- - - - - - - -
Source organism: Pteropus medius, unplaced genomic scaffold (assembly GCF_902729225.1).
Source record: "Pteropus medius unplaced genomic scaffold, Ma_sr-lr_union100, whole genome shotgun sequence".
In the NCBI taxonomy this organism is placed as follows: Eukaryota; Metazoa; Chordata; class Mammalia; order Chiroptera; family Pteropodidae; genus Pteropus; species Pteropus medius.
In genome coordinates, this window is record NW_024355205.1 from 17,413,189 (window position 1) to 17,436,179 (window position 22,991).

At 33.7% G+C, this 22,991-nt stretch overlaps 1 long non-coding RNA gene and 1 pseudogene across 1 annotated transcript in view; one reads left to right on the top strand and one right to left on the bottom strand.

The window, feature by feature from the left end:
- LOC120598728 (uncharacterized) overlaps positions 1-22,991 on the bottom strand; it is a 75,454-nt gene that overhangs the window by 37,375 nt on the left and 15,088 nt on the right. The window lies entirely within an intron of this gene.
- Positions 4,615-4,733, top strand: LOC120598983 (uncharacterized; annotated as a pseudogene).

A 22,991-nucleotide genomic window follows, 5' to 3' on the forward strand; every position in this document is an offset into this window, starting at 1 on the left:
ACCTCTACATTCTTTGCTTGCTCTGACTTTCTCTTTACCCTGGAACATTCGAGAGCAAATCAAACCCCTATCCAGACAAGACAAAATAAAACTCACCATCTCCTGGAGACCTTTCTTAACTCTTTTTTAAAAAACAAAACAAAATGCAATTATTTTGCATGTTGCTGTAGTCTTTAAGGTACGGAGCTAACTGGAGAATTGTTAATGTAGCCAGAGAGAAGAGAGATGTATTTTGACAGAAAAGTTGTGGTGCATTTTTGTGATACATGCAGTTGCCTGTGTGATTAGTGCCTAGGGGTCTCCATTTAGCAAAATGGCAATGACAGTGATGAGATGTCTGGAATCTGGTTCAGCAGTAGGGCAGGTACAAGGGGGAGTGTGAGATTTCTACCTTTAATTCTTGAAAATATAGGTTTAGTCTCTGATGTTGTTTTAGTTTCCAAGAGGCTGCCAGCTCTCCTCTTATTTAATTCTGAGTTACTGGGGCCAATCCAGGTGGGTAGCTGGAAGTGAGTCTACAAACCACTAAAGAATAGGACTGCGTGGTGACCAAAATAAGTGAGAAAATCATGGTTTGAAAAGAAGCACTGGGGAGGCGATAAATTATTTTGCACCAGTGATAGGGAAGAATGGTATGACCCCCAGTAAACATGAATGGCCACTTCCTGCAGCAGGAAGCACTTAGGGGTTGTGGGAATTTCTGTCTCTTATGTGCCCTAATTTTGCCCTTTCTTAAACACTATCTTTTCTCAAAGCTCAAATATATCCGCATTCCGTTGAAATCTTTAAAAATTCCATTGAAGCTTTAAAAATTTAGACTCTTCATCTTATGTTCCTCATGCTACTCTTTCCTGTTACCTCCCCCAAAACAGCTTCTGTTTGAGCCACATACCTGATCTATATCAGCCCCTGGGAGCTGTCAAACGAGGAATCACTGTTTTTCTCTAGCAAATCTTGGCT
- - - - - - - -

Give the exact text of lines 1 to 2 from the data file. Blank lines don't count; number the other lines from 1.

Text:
Source organism: Pteropus medius, unplaced genomic scaffold (assembly GCF_902729225.1).
Source record: "Pteropus medius unplaced genomic scaffold, Ma_sr-lr_union100, whole genome shotgun sequence".